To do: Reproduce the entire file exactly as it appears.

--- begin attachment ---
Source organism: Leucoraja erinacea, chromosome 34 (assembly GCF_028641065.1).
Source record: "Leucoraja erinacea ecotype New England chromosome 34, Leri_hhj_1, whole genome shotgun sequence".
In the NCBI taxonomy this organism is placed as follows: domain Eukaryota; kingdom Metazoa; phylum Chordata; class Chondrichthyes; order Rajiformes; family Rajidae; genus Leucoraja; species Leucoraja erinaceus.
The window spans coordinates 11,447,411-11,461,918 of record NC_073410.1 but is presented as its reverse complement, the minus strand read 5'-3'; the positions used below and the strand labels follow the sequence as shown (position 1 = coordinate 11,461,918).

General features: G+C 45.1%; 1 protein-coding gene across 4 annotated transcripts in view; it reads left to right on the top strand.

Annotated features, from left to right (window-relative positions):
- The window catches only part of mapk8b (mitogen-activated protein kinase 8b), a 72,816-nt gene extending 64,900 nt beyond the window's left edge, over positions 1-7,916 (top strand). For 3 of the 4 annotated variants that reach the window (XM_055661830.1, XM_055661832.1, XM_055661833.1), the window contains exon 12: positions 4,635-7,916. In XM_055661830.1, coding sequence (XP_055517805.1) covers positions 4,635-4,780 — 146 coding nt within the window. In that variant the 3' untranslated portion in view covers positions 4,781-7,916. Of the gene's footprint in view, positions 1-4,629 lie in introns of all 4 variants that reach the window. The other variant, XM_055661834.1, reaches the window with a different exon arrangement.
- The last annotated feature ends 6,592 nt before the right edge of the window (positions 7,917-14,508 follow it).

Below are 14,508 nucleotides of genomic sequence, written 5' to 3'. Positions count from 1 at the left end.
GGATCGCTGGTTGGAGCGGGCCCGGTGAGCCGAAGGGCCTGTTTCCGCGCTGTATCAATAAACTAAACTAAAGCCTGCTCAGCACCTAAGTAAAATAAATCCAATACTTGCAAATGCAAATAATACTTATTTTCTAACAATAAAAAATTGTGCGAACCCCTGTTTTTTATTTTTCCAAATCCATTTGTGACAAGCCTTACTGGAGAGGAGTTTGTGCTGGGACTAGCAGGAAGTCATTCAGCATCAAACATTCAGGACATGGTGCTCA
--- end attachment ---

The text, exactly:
Source organism: Leucoraja erinacea, chromosome 34 (assembly GCF_028641065.1).
Source record: "Leucoraja erinacea ecotype New England chromosome 34, Leri_hhj_1, whole genome shotgun sequence".
In the NCBI taxonomy this organism is placed as follows: domain Eukaryota; kingdom Metazoa; phylum Chordata; class Chondrichthyes; order Rajiformes; family Rajidae; genus Leucoraja; species Leucoraja erinaceus.
The window spans coordinates 11,447,411-11,461,918 of record NC_073410.1 but is presented as its reverse complement, the minus strand read 5'-3'; the positions used below and the strand labels follow the sequence as shown (position 1 = coordinate 11,461,918).

General features: G+C 45.1%; 1 protein-coding gene across 4 annotated transcripts in view; it reads left to right on the top strand.

Annotated features, from left to right (window-relative positions):
- The window catches only part of mapk8b (mitogen-activated protein kinase 8b), a 72,816-nt gene extending 64,900 nt beyond the window's left edge, over positions 1-7,916 (top strand). For 3 of the 4 annotated variants that reach the window (XM_055661830.1, XM_055661832.1, XM_055661833.1), the window contains exon 12: positions 4,635-7,916. In XM_055661830.1, coding sequence (XP_055517805.1) covers positions 4,635-4,780 — 146 coding nt within the window. In that variant the 3' untranslated portion in view covers positions 4,781-7,916. Of the gene's footprint in view, positions 1-4,629 lie in introns of all 4 variants that reach the window. The other variant, XM_055661834.1, reaches the window with a different exon arrangement.
- The last annotated feature ends 6,592 nt before the right edge of the window (positions 7,917-14,508 follow it).

Below are 14,508 nucleotides of genomic sequence, written 5' to 3'. Positions count from 1 at the left end.
GGATCGCTGGTTGGAGCGGGCCCGGTGAGCCGAAGGGCCTGTTTCCGCGCTGTATCAATAAACTAAACTAAAGCCTGCTCAGCACCTAAGTAAAATAAATCCAATACTTGCAAATGCAAATAATACTTATTTTCTAACAATAAAAAATTGTGCGAACCCCTGTTTTTTATTTTTCCAAATCCATTTGTGACAAGCCTTACTGGAGAGGAGTTTGTGCTGGGACTAGCAGGAAGTCATTCAGCATCAAACATTCAGGACATGGTGCTCA